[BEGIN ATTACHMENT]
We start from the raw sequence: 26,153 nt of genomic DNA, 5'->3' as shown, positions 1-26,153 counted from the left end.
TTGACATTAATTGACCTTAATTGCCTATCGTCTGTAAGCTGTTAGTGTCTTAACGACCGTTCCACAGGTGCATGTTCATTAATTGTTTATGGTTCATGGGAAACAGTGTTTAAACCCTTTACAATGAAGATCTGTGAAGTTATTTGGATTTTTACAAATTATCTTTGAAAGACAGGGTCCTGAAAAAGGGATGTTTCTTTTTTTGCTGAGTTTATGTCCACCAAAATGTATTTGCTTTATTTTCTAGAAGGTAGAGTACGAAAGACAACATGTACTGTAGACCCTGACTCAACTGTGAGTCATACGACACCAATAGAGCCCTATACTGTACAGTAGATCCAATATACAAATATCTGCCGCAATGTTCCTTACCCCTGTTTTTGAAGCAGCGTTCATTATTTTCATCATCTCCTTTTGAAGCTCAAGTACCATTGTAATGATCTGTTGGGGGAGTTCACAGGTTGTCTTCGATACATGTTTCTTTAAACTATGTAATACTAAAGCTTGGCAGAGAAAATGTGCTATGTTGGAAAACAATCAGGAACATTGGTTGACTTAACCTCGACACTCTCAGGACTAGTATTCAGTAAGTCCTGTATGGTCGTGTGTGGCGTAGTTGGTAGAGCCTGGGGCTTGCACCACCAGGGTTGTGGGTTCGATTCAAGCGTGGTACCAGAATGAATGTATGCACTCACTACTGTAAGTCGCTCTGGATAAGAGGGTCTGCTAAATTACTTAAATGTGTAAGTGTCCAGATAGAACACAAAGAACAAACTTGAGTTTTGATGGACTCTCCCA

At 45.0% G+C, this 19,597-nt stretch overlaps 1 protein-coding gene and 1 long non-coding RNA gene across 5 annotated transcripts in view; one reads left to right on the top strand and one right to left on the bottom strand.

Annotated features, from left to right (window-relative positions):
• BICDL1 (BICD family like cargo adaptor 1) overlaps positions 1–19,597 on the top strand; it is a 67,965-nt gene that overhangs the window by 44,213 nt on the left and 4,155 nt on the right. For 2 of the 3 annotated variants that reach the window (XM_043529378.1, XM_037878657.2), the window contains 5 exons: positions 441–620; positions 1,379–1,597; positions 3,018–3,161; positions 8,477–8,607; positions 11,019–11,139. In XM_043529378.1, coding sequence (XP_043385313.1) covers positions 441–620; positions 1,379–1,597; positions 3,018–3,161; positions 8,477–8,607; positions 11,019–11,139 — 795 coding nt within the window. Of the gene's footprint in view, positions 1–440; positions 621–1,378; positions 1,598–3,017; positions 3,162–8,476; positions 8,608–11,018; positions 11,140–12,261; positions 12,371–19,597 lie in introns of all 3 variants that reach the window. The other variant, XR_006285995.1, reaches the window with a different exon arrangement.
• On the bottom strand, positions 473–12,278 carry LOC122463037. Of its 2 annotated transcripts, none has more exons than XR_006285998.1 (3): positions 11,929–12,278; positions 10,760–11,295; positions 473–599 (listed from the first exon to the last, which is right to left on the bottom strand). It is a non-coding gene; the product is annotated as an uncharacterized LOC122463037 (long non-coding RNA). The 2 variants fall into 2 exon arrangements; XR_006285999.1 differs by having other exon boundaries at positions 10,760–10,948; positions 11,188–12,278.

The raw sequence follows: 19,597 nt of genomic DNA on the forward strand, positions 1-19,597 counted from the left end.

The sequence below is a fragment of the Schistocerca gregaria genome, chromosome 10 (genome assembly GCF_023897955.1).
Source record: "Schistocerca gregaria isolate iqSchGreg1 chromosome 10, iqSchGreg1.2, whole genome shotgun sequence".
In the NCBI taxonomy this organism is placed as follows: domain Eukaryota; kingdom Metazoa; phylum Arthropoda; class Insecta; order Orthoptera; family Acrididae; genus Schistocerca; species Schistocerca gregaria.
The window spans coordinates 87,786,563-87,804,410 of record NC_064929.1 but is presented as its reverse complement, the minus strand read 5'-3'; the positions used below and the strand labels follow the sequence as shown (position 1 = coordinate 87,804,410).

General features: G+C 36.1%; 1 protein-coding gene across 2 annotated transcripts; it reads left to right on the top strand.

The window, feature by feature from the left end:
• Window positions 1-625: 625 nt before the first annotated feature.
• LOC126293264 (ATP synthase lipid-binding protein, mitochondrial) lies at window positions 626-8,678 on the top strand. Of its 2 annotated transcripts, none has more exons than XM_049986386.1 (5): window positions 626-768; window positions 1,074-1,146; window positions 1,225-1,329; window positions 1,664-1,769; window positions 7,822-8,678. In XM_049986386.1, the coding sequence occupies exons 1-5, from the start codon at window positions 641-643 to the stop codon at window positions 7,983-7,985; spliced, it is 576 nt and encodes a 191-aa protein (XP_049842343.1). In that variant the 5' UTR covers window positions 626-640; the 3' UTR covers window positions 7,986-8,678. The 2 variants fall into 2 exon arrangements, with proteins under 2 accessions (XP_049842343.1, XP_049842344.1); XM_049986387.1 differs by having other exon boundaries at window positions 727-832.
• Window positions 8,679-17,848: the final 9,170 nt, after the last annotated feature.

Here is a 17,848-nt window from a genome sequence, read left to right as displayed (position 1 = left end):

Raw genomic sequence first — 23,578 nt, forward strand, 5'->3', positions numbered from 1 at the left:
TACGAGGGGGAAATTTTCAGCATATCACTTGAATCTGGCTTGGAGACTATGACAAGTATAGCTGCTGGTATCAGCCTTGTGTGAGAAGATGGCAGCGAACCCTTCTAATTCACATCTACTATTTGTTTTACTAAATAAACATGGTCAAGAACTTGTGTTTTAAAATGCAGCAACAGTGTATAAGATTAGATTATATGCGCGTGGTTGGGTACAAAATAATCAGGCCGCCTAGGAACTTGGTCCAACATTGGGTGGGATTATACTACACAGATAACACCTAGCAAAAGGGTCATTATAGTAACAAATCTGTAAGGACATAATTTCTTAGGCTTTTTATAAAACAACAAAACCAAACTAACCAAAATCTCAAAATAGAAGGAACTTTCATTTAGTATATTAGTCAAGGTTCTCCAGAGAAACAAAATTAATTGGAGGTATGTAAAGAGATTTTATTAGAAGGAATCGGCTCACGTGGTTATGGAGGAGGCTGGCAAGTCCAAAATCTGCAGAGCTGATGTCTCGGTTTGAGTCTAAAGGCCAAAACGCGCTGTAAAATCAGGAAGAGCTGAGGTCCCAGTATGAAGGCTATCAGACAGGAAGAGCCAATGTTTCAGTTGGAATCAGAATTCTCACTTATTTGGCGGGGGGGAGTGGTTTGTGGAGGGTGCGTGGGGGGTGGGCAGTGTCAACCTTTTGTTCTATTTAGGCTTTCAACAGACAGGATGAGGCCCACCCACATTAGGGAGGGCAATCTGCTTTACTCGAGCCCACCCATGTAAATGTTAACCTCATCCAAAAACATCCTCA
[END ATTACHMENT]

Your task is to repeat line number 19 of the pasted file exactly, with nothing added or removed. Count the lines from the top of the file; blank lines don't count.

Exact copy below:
TACGAGGGGGAAATTTTCAGCATATCACTTGAATCTGGCTTGGAGACTATGACAAGTATAGCTGCTGGTATCAGCCTTGTGTGAGAAGATGGCAGCGAACCCTTCTAATTCACATCTACTATTTGTTTTACTAAATAAACATGGTCAAGAACTTGTGTTTTAAAATGCAGCAACAGTGTATAAGATTAGATTATATGCGCGTGGTTGGGTACAAAATAATCAGGCCGCCTAGGAACTTGGTCCAACATTGGGTGGGATTATACTACACAGATAACACCTAGCAAAAGGGTCATTATAGTAACAAATCTGTAAGGACATAATTTCTTAGGCTTTTTATAAAACAACAAAACCAAACTAACCAAAATCTCAAAATAGAAGGAACTTTCATTTAGTATATTAGTCAAGGTTCTCCAGAGAAACAAAATTAATTGGAGGTATGTAAAGAGATTTTATTAGAAGGAATCGGCTCACGTGGTTATGGAGGAGGCTGGCAAGTCCAAAATCTGCAGAGCTGATGTCTCGGTTTGAGTCTAAAGGCCAAAACGCGCTGTAAAATCAGGAAGAGCTGAGGTCCCAGTATGAAGGCTATCAGACAGGAAGAGCCAATGTTTCAGTTGGAATCAGAATTCTCACTTATTTGGCGGGGGGGAGTGGTTTGTGGAGGGTGCGTGGGGGGTGGGCAGTGTCAACCTTTTGTTCTATTTAGGCTTTCAACAGACAGGATGAGGCCCACCCACATTAGGGAGGGCAATCTGCTTTACTCGAGCCCACCCATGTAAATGTTAACCTCATCCAAAAACATCCTCA